Treasure doesn’t always have to come in the form of the cold hard metal known as gold. For this group of motorcyclists, a trip to Swaziland was in search of an abundance of very different riches.
Sitting around a campfire watching Swazi dancers alongside basking warthogs might not sound much like finding long-lost treasure, but it was for Alan Shenton.
Riding for miles along the path of a barren riverbed until the first glimpse of flowing water, then stripping off and throwing himself in to the locals’ cries of ‘crocodile, crocodile’ had the same effect for Joe Fleming.
They were the moments when they found their ‘personal gold’ on a trip from South Africa into the mysterious and often overlooked nation of Swaziland.
A unique country with its own personality
The Bonafide Moto Co founders were part of a 13-strong gang that headed 400km east from Johannesburg to the landlocked sub-Saharan nation in search of personal treasure.
“Swaziland feels very different to most other African nations because of the influence of colonisation,” says Alan. “Different colonies created different feelings and this place has a beautiful yet eerie old mining vibe, which fitted the name of our trip perfectly ‘the search for Swazi gold’.
“The countryside is stunning; really lush with flowers, mountains and a tropical feel as warm as the welcome of the villages we passed through.”
Immersed in culture
Bulembu, a town built around an abandoned asbestos mine, is flourishing thanks to its honey production and was the group’s first stop. Alan says: “You have to try some of the honey if you go there. It’s stunning and was another golden moment that wasn’t lost on any of us due to the sheer contrast between the product and the place’s past.”
The band of riders – led by Alan on a 2017 Street Scrambler and Joe on a Tiger 1200 XCA – immersed themselves in the cultures of the people they met. It was, unanimously decided, another precious part of the trip worth more than mere ore.
Alan says: “Most of us knew each other and the rest were people who came along on an open invite but, by the end, we were all close friends and had forged lasting bonds over our shared experiences. That in itself was almost as magical as the reception we got from the Swazis, whose attitude towards us was open and warm. We experienced song, dance and hospitality.”
Swimming with hippos (maybe)
Next day and a challenging ride south to Hawane provided Joe and the front-runners with the highlight of their trip. They’d just completed adrenaline-fuelled session that combined smooth mountain twisties with difficult single-track gravel roads.
Alan says: “I’d been on my Scrambler, so it was perfect for the rapidly changing surfaces and I rode with a smile on my face. Joe and a couple of the other guys made it look easy on Tigers and a Bonneville T120, but we were eating up some pretty tricky dirt trails and needed a break.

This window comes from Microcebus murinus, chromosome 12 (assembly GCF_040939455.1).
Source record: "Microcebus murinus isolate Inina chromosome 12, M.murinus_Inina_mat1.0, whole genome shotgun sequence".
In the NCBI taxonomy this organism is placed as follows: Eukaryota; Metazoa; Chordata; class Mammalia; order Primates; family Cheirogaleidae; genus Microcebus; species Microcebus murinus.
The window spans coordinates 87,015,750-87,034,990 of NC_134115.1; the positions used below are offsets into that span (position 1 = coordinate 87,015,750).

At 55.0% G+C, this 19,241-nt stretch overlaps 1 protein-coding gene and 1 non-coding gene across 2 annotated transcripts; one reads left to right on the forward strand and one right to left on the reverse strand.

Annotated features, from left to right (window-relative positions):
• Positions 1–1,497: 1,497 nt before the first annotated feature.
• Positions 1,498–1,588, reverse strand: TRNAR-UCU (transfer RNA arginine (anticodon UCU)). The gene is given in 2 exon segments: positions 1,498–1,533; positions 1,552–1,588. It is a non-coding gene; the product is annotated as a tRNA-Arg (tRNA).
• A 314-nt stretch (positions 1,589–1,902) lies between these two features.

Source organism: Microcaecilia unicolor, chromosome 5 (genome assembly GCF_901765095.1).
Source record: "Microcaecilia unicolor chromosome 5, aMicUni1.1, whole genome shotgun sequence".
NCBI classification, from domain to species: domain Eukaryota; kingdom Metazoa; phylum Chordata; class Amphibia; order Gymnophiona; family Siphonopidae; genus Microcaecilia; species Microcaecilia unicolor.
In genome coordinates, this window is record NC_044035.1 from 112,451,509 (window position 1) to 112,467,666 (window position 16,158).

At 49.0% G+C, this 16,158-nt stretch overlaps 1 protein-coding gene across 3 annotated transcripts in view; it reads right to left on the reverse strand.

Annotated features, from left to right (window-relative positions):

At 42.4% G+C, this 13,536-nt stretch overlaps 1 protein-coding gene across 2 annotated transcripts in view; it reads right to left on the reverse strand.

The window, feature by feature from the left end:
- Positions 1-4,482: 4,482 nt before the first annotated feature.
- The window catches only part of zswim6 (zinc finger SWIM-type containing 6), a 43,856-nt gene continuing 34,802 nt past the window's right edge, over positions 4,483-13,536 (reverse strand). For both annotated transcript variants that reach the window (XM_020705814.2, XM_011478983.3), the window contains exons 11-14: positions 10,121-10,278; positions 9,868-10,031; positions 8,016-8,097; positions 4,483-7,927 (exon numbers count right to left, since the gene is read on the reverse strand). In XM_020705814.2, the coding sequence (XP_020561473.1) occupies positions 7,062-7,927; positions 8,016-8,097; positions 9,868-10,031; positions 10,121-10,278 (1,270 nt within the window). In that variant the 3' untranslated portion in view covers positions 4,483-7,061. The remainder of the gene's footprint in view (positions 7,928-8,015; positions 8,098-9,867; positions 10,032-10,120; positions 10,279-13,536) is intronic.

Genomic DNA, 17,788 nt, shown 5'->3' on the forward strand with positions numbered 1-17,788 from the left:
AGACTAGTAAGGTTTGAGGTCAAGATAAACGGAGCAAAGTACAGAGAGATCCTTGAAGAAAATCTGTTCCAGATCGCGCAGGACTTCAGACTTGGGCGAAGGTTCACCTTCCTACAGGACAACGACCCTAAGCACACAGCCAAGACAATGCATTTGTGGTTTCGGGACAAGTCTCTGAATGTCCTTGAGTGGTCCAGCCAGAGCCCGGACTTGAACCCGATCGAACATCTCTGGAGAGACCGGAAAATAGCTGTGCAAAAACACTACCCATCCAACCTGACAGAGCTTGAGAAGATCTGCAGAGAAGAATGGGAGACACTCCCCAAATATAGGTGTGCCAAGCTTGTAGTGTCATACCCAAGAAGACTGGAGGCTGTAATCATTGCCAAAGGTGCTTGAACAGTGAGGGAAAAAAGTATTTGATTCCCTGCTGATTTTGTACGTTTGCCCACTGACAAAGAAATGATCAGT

“The guys up front had followed the path of a dried-out river for miles. It was hot and they wanted to stop for a swim, but there was never any water. Much later we passed a bend and there was flowing river. A few of them parked up, stripped off and dived in. The rest looked less convinced yet within minutes everyone was doing the same.”
The spontaneous mass bathing session brought bemused villagers living near the Komati River rushing to its banks to warn of lurking crocodile and hippos. “We think they were joking, but it was an amazing experience even if they weren’t,” adds Alan.
Final stage of the long weekend from Hawane to Mlilwane added some of the most beautiful and technical gravel roads through forests and deep-water crossings. Alan says: “It was exhilarating with a slight degree of uncertainty thrown in because some of the river passes were touch and go, but the Scrambler revelled in it. After that we were on a high and exhausted after hours of concentration, so a pub lunch high in the mountains at Foresters Arms was the perfect climbdown.”
That night, Mlilwane Resort and a little taste of relative luxury was the destination – a traditional game resort that, unlike most, has created a track for motorcycles to get right to its heart rather than leaving their bikes outside.
Dinner with a warthog
Alan’s golden moment came here – right at the end of the trip. Eating barbecued sirloin rolls and sweet potato around a campfire was the perfect finale to miles of dirt and tar and was made sweeter by the arrival of wild warthogs to a blazing campfire, lured by the warmth.
“The food after a testing ride was great on its own, but there was also something magical about sharing it with a wild animal sitting next to you,” says Alan. “In the end, none of us found gold but each one of us found things far more precious than gold could ever buy.”
Follow their trip – day by day
Day 1: Johannesburg > Bulembu
First stop Kaapsehoop for lunch at Salvador Mainstreet Bistro.
First night Bulembu, meaning ‘spiders web’ in Swazi, a town built around an old asbestos mine, which was abandoned.
Day 2: Bulembu > Hawane
Highlight Swimming in the Komati River after some challenging dirt trails – locals jokingly warned us about crocodiles and hippos.
Highlight Traditional lunch at Maguga Dam.
Second night: Hawane Resort, slept in dormitory-style horse stables and spent the afternoon around the pool.
Day 3: Hawane > Mlilwane
Highlight Beautiful – and technical – gravel roads through the forests and a pretty deep water crossing that made us all a little nervous.
Highlight Pub lunch at Foresters Arms, high in the mountains.
Highlight Sitting around the fire with a fellow warthog, enjoying a local buffet and entertainment from traditional Swazi dancers and musicians.